The pace is crisp, and you don't always know what exactly is going on. But just buckle up and enjoy the ride. And it's a good one! Though the interaction between Motoko Kusanagi and Batou is interesting, I would have liked to learn more about them. The rhythm of the movie likely precluded that, but it would have been nice to see a bit more character development.

The worldbuilding is a futuristic and cyberpunk Japan, and overall the environment is perfect. The soundtrack by Kenji Kawai captured the feel of the film quite well, but it's not as distinctive as the scores composed by Joe Hisaishi or Tenmon.

All in all, Ghost in the Shell is a must-see movie for any science fiction fan. The only thing that left a little to be desired was the abrupt ending. It took me by complete surprise, for I believed that there was at least 15 to 30 minutes left. It was almost as though they ran out of budget and had to tie everything up rapidly. But other than that, this one was good from start to finish.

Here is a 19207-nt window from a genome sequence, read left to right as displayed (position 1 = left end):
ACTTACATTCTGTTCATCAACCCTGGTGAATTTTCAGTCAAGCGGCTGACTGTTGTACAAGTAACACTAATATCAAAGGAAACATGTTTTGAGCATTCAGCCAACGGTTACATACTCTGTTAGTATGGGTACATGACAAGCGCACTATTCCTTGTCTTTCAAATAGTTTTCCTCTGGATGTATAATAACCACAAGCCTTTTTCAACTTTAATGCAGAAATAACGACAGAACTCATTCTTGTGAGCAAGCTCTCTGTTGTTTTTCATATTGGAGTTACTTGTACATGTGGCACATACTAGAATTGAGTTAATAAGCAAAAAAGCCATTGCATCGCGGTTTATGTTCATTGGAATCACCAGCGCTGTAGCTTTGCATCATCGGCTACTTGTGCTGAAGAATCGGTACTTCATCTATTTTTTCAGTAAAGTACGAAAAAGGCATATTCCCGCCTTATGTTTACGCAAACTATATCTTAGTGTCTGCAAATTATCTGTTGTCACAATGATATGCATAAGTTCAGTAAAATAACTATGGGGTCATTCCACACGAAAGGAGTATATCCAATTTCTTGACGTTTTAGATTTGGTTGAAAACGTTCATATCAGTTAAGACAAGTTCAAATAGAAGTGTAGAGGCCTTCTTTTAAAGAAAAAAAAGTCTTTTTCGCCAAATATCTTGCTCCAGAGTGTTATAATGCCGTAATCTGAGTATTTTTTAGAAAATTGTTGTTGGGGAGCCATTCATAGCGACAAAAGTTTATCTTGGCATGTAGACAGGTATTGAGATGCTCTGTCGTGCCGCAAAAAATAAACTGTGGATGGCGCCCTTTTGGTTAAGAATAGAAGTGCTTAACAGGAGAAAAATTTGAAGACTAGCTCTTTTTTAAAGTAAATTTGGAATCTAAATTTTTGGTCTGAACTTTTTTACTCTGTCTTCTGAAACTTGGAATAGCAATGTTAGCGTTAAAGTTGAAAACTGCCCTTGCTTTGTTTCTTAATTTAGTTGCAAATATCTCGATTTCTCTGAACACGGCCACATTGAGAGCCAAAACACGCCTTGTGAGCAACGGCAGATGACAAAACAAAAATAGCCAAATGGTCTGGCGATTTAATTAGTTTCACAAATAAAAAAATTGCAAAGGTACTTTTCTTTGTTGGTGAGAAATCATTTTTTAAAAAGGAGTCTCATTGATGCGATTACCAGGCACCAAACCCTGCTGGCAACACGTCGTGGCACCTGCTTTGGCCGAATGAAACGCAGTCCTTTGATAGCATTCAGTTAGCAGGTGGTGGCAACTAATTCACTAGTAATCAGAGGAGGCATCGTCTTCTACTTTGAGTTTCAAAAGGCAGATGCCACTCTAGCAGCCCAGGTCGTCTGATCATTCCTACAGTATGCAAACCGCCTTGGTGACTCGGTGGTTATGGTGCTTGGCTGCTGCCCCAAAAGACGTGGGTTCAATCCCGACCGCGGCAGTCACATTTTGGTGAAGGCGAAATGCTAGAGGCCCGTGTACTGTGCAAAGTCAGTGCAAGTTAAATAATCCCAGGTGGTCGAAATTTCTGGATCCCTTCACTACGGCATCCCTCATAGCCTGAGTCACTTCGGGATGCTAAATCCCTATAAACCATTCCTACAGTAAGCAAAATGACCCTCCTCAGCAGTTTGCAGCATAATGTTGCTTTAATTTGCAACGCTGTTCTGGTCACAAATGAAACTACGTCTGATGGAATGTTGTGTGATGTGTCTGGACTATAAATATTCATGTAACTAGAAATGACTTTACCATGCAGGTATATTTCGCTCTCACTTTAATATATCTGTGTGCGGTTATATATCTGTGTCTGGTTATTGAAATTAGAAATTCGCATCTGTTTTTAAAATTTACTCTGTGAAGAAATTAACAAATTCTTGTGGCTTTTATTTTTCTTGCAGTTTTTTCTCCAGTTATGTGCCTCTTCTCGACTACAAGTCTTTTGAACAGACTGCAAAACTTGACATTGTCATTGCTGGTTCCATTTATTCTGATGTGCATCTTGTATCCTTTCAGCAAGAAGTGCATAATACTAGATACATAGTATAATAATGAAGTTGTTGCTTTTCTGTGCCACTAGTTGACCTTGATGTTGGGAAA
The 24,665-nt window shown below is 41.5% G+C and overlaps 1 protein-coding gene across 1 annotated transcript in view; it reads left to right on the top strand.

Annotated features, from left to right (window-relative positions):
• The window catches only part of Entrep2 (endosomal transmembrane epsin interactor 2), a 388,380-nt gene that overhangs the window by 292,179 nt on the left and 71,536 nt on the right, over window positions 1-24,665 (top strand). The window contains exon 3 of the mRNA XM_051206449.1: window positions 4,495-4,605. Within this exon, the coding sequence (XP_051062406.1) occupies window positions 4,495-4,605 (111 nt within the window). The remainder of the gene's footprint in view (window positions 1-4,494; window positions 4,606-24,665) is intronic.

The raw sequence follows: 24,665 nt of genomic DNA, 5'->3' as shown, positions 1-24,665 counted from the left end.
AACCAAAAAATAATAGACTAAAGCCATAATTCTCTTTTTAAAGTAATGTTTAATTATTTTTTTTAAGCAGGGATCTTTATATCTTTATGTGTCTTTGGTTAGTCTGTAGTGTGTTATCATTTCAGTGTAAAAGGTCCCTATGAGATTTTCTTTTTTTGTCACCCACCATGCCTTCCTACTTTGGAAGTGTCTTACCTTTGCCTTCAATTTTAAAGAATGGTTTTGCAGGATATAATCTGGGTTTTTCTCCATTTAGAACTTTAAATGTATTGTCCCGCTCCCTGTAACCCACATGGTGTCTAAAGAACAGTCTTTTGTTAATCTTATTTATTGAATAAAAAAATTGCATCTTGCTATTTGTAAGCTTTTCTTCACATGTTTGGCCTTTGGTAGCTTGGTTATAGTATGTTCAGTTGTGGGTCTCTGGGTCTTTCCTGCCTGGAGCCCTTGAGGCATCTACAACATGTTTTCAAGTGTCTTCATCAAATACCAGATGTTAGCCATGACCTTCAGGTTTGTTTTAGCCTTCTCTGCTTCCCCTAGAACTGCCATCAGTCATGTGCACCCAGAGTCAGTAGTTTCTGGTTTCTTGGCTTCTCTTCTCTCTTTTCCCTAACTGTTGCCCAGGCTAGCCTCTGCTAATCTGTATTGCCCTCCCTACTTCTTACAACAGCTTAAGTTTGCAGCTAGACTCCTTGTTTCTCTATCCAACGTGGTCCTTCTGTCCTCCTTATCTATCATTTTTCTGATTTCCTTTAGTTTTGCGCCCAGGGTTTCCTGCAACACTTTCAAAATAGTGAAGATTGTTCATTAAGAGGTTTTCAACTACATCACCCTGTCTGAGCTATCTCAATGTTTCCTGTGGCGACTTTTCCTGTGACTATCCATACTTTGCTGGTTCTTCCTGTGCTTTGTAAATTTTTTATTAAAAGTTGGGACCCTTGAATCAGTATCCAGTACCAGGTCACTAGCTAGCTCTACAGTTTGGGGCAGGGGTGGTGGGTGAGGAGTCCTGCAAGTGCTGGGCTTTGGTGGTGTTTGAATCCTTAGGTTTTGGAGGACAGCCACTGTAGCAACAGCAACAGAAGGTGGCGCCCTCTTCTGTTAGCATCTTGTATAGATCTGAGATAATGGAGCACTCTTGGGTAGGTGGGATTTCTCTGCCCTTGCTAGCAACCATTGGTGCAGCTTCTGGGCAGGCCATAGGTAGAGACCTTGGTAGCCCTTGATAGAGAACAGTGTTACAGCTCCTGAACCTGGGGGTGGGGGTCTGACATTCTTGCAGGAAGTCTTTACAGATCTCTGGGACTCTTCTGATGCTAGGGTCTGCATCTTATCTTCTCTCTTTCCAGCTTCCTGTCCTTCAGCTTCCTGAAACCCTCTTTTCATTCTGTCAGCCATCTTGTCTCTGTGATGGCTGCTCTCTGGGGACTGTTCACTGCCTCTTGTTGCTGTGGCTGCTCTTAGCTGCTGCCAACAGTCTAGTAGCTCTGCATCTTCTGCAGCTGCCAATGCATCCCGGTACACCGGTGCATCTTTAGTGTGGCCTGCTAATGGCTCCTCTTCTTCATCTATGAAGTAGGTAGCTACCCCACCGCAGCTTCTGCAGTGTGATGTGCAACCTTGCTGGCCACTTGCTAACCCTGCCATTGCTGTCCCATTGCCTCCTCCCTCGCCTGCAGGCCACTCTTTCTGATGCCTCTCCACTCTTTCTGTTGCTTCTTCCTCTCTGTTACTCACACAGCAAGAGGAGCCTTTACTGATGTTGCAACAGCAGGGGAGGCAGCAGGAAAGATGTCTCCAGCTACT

And the good news, at least for me, is that my video store has both Ghost in the Shell anime series on hand, so I can rent them and see what the buzz is all about. But first, I'll probably give Ghost in the Shell: Innocence a try. . .

Here's the trailer:

For more info about this title: Canada, USA, Europe. Or for the remastered Ghost in the Shell 2.0: Canada, USA, Europe.

12 commentaires:

Dawfydd said...

Glad to know you enjoyed Ghost In The Shell.
It's definetly one of the animes to show people who aren't too sure if they'd ike it.
And regarding your point about Kusanagi & Batou, Stand Alone Complex gives you lots, LOTS more character development, for the entire team. Enjoy :)

Anonymous said...

If you are going for Innocence next then I hope you are of the same mind as Roland and co.
It is a lot more divisive then the first one is.
I thought it was terrible. Others love it. I guess it will be interesting to see what side you fall on.


Anonymous said...

It's perhaps worth noting that the environment is actually just present-day Japan for the most part and only futuristic in some scenes. It's definitely an interesting contrast to some other futuristic setting where everything seems completely altered.

Matt said...

Ah yes, about the soundtrack. I know there are some versions where the credit theme is something completely different than the main theme. But in some there's playing an extended version of the main theme with a nice solo climax. I always thought that gave a better closure to the film as a whole.
An awkward piece of music at the end can make quite a difference.

Anonymous said...